A trust can run for up to 80 years at present. While the odd relationship clocks up similar tenure, like trusts many are brought to an end sooner than death does them part.
Some settlors of trusts, or their canny advisers, consider the possibility of the relationship not lasting the distance and draft the deed of trust to provide that the trust must resettle or vest if the settlors part company (McCartney v Cox  NZHC 1369). While this may seem “fair” it does fly in the face of the idea that assets gifted or otherwise transferred to a trust are held for the benefit of all the beneficiaries. While it could be considered that this leaves the trustees in a somewhat tricky position vis-à-vis their duties to the wider class of beneficiaries, this can be countered with the argument that the terms of the trust are clear and the trustees are doing no more and no less than what they can with what they have. The settlors themselves may actually be the more compromised parties. Given the implication that there is a clear plan to part with the assets only while the going is good but not otherwise, this leaves such trusts wide open to allegations of sham. Further, if the trust is effectively revoked on the settlors’ separation, have the settlors retained property rights in the assets transferred to the trust?
While these weaknesses cannot be ignored, at least there is a plan as such. Not that this necessarily advances matters where the trustees cannot work together. In the case cited above (McCartney v Cox), despite a trust deed that addressed relationship breakdown as the trustees weren’t talking the terms of the deed could not be acted upon and it became necessary to seek the High Court’s assistance to remove the former partners as trustees and appoint an independent trustee to address the deadlock).
The fact is relationships fail. The exact figures are unknown due to the increasing number of long-term de facto relationships; and it is not unheard of for married couples to separate but not divorce. From professional experience and anecdotal information, I would say the figure is somewhere around 50%.
So where does that leave the trust? If the settlors are both trustees and amicable, a trust can operate as well for separated parties as for the doe eyed. Alas once the doe eyed are the cross eyed, or just plain cross, it can get pretty messy. This is especially so if the trustee decisions must be unanimous. Trusts can become deadlocked very quickly.
When the trustees cannot agree the first option is to do nothing, which can be fine in the short term, but not so good over time and, of course, the trustee’s duties and obligations to the wider class of beneficiaries start to get a bit tested.
The next option is to get litigious. It is here that we are starting to see more and more attempts to resolve deadlocks through the courts. For the record, this is not a criticism: when trustees cannot resolve matters court is often the best place to go, and my primary criticism would be that many delay too long. While it is appreciated that cost is a factor, the costs associated with long deadlocks and the liability that stagnant trustees can incur is not often fully factored. Another factor not often taken into account is who will be ultimately responsible for the legal costs of court action. See for example Carter v Carter where ultimately the trust was responsible for one trustee’s application (on an indemnity basis, meaning that all Mr Carter’s costs were met) to remove his former wife as a trustee, despite the fact that she later consented to the removal of all trustees and the appointment of an independent trustee.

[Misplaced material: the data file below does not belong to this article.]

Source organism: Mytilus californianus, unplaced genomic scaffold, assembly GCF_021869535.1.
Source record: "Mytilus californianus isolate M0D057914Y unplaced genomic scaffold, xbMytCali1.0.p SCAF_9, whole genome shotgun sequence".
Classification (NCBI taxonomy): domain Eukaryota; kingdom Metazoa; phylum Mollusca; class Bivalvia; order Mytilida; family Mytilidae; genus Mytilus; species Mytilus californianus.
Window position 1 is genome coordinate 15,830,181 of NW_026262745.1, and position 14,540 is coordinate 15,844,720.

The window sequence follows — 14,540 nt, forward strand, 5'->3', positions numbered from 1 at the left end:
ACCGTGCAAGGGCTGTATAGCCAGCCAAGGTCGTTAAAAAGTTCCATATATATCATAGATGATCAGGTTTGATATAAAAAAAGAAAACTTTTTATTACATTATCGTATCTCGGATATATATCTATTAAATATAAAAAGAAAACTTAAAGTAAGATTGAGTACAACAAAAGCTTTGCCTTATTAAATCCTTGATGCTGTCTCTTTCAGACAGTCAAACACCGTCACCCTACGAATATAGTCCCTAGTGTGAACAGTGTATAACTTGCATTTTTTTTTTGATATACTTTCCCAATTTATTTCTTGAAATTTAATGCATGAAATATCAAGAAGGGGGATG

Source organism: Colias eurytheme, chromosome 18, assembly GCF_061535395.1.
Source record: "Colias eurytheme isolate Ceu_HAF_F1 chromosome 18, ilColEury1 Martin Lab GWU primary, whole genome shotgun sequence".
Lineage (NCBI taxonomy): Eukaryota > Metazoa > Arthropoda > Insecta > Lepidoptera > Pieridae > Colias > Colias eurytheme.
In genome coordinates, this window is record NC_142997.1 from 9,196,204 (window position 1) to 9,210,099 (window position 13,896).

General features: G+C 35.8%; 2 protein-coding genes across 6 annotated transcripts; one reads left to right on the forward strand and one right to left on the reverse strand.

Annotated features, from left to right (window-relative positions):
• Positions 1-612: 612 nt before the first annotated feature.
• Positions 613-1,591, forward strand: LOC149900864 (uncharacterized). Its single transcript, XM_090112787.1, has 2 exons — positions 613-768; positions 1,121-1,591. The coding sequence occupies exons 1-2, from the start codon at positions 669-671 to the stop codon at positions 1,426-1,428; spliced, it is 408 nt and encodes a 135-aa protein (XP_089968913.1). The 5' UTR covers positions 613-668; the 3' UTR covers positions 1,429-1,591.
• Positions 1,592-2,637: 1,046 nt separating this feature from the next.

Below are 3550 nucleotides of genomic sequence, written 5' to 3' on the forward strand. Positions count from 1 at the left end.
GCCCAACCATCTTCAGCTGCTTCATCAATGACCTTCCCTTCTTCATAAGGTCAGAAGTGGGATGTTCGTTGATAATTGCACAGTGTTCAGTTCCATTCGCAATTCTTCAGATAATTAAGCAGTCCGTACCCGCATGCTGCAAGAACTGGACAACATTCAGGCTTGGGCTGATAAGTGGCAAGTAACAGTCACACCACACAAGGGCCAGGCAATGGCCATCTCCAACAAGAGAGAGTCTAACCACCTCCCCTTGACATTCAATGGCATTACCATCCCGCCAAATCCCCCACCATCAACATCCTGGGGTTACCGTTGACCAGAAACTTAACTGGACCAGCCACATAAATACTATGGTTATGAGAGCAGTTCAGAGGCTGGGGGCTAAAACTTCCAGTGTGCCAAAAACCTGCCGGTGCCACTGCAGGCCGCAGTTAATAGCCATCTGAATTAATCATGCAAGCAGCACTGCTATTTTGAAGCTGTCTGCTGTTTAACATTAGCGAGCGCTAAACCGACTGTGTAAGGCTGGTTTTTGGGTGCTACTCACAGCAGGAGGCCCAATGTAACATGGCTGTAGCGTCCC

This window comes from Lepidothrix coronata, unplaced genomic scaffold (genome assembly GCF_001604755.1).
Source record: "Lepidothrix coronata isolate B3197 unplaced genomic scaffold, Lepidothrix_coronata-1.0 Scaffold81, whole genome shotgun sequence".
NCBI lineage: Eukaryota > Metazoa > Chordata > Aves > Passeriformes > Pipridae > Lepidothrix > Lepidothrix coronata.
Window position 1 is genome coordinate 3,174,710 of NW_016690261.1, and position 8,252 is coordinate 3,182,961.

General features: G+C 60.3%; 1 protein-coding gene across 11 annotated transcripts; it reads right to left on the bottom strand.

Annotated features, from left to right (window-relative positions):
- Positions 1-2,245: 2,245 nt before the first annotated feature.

What is interesting is the number and ways that the problem is attacked. Often wood and trees spring to mind as court action sometimes starts before the usual avenues have been exhausted, meaning that the court is unable or unwilling to assist. See for example the recent recent decision in Wallace v Naknok where Mr Wallace unsuccessfully applied to the Court to remove Ms Naknok as his co-trustee following the end of their relationship.
While courts can remove trustees, more commonly, courts appoint trustees, the Trustee Act including specific provision to allow for this. Cases where court assistance has been required to address former partners or spouses no longer able to act in the best interests of the beneficiaries (all the beneficiaries), which is the touchstone for when the court should assist, appear to be on the increase. See for example De La Rossi v Pilkington. Given the huge number of trusts in New Zealand, that is not surprising. Perhaps what is surprising is that there aren’t more.
Another recent court case (Gillam v Gillam and Enersave Products Limited) involved a rare application under s.174 of the Companies Act to appoint a new director to resolve a relationship deadlock that was having a flow on effect for the trust owned company. Although in this case the Court conceded it did have jurisdiction to do so, an alternate solution was found.
The answer to broken relationships between trustees and settlors is not simple. The fall out can be huge. However, better thought as to the possibilities when trusts are settled and greater use of parallel trusts might assist.
The last option for the formerly married is a claim under the Family Proceedings Act, s. 182. The agreement of the trustees not being required; the court having the power to make orders as it sees fit where expectations in respect of settled property have been disappointed.